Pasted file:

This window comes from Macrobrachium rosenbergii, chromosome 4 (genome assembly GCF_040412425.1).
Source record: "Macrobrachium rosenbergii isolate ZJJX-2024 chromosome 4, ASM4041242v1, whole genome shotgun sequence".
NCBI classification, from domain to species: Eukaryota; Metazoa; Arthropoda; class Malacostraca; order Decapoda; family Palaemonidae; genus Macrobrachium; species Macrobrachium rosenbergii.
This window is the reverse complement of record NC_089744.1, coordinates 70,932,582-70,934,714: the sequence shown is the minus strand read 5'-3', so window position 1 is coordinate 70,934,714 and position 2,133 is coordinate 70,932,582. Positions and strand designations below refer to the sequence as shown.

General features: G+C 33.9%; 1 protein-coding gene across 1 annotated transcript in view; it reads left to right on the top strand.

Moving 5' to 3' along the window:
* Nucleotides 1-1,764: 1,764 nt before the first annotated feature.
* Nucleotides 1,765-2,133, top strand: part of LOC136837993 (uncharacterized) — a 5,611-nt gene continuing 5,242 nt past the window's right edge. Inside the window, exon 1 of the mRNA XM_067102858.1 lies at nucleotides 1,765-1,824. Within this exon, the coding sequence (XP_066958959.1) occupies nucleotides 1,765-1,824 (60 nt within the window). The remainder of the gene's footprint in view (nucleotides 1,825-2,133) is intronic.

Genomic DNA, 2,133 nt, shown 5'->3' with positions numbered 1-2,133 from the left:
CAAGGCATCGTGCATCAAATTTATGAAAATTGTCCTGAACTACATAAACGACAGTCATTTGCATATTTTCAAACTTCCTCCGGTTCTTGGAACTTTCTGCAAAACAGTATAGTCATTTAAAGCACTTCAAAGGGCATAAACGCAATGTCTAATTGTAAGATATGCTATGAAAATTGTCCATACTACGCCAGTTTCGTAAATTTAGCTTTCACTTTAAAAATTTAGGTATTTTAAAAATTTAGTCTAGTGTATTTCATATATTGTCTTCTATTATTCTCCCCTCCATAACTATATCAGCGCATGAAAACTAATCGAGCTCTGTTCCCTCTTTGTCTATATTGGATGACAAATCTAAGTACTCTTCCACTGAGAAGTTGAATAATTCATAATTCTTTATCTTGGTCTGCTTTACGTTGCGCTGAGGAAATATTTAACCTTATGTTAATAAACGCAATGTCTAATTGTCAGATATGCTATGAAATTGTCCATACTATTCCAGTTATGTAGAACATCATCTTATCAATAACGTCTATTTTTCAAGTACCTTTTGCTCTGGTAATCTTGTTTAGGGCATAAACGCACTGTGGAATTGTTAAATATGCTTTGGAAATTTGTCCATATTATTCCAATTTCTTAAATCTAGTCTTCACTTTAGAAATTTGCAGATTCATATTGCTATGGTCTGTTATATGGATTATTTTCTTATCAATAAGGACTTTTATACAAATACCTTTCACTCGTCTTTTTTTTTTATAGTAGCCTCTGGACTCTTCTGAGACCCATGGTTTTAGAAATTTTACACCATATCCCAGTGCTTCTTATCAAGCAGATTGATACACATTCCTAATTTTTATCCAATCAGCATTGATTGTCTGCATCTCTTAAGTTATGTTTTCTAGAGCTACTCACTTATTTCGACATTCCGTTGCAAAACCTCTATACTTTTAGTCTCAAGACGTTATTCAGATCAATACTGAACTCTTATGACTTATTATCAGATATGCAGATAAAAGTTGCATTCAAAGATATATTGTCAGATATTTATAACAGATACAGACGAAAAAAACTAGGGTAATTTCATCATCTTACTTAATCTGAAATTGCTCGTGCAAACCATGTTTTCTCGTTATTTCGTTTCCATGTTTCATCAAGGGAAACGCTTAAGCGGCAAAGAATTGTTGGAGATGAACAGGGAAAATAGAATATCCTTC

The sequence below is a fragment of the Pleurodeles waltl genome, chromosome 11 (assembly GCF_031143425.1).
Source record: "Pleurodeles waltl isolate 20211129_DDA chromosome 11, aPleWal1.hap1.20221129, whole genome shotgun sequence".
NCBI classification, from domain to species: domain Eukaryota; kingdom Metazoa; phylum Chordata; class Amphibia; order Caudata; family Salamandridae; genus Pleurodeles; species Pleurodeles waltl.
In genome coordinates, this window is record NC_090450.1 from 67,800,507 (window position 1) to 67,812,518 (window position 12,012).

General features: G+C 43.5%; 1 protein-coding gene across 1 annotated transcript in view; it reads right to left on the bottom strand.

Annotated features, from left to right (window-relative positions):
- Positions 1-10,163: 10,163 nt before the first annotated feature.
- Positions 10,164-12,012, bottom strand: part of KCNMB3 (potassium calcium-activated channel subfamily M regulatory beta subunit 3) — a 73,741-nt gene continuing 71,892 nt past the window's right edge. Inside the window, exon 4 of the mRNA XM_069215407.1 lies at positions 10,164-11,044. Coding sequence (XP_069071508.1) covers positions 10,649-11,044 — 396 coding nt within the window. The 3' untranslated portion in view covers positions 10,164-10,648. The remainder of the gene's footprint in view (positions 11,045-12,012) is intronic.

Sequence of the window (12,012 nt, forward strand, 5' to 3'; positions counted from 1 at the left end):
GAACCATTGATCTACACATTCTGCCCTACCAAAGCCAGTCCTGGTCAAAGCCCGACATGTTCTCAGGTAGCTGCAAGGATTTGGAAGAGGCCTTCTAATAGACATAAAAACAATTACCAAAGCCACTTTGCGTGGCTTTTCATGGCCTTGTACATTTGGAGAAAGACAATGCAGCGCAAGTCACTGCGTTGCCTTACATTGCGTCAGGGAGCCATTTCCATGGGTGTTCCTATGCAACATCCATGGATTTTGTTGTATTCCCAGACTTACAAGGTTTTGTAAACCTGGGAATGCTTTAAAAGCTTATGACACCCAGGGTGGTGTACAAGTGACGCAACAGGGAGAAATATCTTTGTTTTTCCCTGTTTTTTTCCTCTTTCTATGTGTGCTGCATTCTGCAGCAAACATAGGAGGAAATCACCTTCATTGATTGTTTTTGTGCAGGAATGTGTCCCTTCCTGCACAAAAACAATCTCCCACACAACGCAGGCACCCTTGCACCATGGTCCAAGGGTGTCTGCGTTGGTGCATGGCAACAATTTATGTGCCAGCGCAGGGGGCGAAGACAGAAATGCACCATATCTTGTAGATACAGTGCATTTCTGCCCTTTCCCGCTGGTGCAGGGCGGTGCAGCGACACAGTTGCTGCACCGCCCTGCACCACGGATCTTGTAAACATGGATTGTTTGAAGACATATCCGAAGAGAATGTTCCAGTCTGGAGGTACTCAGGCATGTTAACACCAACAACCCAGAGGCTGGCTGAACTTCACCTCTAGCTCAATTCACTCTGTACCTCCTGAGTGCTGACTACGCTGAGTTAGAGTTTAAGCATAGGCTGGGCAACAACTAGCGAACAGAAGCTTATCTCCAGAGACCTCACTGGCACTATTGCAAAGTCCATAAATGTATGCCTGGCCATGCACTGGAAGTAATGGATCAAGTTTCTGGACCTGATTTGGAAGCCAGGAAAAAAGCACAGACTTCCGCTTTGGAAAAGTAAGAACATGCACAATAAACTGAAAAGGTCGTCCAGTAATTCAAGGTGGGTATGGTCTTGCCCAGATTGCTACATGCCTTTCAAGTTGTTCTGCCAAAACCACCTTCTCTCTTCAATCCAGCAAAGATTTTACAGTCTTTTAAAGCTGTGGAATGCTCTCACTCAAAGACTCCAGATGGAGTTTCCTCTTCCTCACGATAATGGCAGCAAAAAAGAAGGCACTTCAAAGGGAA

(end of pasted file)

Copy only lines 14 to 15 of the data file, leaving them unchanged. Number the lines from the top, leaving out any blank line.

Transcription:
In genome coordinates, this window is record NC_090450.1 from 67,800,507 (window position 1) to 67,812,518 (window position 12,012).

General features: G+C 43.5%; 1 protein-coding gene across 1 annotated transcript in view; it reads right to left on the bottom strand.